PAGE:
Going rogue has one principal benefit: it draws attention. But
she would never have lacked for that, and following the established
course of a presumed front-runner would have given her a number of
To begin with, she'd probably be leading in the
polls. After the 2008 election, Palin was the GOP's hottest commodity, a
bona fide sensation who had captivated a party brought low by George W.
Bush. Had she taken on the role of leader-in-waiting, she would have
been difficult to challenge. Instead, she kept everyone guessing and let
other candidates emerge, and, in Romney's case, overtake her.
greatest vulnerability is the impression that she's erratic. A
well-orchestrated campaign like the one that Karl Rove rolled out for
Bush ahead of the 2000 primaries could have mollified some skeptics.
Like Palin, Bush was regarded as callow and not quite up to the job.
Those doubts mostly vanished after a carefully arranged regimen of
policy conferences, thematic speeches, and personal appeals to major GOP
donors. By contrast, Palin's support among Republicans has declined
steadily since the last election. As her bus zigzags between national
landmarks, trailed by an army of reporters mystified about her plans and
intentions, she seems more erratic than ever.
while drawing attention to her, probably won't draw many new supporters
because it appeals to precisely those people who are already on her
side, people who intensely dislike the White House and the media, who
adore her spontaneous engagement with the people, and who care little
about matters of qualification and temperament. To win, she'll need more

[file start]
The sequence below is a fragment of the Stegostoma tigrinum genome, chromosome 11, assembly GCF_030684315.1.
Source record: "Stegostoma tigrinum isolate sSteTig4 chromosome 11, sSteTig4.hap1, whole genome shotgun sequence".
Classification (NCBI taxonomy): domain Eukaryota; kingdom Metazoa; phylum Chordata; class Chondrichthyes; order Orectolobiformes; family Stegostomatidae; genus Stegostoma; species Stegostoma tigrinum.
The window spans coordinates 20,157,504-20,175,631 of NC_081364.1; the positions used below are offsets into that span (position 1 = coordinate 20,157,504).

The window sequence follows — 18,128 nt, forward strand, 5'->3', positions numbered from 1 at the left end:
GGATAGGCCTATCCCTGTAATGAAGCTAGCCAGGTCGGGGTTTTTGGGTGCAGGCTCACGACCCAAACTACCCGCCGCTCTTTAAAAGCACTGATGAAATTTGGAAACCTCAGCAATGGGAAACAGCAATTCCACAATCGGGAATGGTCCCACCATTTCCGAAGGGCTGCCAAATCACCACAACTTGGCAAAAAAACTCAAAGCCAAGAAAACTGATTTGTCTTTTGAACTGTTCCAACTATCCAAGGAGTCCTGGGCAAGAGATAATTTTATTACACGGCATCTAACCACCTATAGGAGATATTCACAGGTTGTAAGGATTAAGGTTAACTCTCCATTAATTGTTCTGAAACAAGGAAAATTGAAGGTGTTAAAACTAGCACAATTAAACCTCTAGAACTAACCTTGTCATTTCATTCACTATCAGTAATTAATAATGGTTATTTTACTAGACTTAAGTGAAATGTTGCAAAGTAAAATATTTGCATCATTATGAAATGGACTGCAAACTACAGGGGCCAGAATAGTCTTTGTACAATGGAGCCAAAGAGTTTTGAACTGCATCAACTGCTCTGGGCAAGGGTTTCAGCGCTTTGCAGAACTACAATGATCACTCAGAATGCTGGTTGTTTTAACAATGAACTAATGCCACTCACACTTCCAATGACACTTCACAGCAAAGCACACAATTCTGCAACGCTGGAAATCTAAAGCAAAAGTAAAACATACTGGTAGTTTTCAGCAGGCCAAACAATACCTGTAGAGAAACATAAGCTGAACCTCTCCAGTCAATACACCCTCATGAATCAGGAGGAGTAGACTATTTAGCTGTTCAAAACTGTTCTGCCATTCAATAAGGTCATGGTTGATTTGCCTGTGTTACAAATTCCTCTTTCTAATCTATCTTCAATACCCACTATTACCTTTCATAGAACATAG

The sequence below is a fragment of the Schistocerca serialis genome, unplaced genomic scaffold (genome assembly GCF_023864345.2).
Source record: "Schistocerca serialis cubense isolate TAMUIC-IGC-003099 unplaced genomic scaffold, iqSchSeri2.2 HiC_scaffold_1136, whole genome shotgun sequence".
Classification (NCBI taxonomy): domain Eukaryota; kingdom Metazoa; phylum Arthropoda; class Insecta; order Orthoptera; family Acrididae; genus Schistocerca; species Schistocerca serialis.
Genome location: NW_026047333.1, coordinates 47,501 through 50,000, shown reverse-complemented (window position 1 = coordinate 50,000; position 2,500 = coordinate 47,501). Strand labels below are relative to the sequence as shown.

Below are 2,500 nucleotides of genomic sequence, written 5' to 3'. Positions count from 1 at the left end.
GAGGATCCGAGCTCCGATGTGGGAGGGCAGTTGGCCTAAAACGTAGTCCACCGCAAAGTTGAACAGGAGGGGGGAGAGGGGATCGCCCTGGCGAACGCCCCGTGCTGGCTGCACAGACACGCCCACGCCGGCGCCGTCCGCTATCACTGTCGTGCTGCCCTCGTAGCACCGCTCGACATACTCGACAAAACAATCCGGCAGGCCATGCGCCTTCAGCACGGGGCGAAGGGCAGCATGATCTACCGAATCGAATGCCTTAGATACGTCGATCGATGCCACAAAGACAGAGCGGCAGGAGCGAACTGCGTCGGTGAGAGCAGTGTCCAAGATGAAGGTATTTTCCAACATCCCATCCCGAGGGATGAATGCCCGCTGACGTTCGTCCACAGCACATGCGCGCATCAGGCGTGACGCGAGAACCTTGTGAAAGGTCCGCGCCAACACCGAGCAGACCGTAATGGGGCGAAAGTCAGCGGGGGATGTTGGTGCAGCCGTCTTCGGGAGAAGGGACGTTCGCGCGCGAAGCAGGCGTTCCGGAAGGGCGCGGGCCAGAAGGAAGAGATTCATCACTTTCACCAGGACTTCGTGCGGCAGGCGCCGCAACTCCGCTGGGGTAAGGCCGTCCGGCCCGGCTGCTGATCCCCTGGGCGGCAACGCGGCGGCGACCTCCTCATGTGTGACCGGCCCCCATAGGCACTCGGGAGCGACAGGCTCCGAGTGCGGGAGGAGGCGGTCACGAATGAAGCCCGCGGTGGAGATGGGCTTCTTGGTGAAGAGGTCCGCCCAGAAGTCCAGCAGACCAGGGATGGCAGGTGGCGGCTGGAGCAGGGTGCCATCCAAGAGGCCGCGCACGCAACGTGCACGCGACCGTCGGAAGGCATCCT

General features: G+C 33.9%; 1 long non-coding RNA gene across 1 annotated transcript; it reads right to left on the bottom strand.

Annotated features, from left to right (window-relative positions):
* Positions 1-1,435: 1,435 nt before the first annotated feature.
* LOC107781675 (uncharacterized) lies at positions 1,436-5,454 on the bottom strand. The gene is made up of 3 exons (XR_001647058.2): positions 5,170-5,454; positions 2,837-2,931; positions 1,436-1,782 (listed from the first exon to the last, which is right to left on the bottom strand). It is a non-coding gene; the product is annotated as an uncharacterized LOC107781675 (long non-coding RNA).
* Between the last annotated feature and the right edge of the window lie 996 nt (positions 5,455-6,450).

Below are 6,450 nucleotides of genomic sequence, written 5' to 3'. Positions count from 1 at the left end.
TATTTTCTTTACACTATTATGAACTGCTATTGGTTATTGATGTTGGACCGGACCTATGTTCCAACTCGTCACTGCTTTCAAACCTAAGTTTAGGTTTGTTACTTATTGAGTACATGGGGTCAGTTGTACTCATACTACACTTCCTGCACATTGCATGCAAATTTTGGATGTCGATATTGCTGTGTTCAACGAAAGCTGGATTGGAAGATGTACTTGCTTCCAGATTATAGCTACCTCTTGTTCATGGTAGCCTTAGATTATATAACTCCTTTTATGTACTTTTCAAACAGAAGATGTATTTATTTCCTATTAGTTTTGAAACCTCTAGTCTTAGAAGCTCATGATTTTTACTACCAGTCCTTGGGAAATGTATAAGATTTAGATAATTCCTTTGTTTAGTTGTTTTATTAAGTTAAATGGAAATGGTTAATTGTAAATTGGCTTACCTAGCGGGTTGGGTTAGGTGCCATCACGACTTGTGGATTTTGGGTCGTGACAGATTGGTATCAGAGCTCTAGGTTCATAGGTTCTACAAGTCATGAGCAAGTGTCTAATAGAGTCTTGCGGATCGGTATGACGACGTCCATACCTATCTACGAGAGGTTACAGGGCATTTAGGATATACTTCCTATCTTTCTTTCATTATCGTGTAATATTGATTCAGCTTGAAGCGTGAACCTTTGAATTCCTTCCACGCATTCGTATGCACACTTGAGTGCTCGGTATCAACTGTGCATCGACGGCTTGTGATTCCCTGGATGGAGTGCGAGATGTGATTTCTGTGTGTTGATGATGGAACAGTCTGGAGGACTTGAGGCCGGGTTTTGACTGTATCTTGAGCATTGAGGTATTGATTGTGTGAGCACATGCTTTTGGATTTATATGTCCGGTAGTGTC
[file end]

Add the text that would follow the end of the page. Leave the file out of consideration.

Although the press is loath to admit it, a disciplined
campaign can drive a message and thereby shape how it is covered. More
than a decade on, many Americans can still recall Bush's theme of
compassionate conservatism. Palin, too, has a message, although it has
been lost amid the chaos and confusion she is stirring up. She'd like to
focus on her record as governor of Alaska, where she took on the
powerful oil and gas industry and helped clean up a corrupt legislature
(a theme of the forthcoming movie).
A professional operation with
strategists and surrogates and talking points could have amplified a
compelling message. How many people know, for example, that Palin's
major accomplishment as governor, reforming the state's oil-tax
structure, is largely responsible for creating Alaska's $12 billion
budget surplus? Or that, at a time when the US credit rating could
actually be cut, Moody's recently raised Alaska's rating to AAA, citing
its fiscal health?
Before he decided not to run, Indiana governor
Mitch Daniels had made fiscal probity the centerpiece of his incipient
campaign and made himself a top-tier candidate. He did this despite the
fact that social conservatives distrust him and Indiana faces a $270 million budget shortfall (and he still got to spend plenty of time on a Harley).
Palin's fiscal stewardship of Alaska should allow her to make a similar
argument, one that would build on her popularity with social
conservatives. Instead, what most people know about Palin's governorship
is that she abruptly quit it.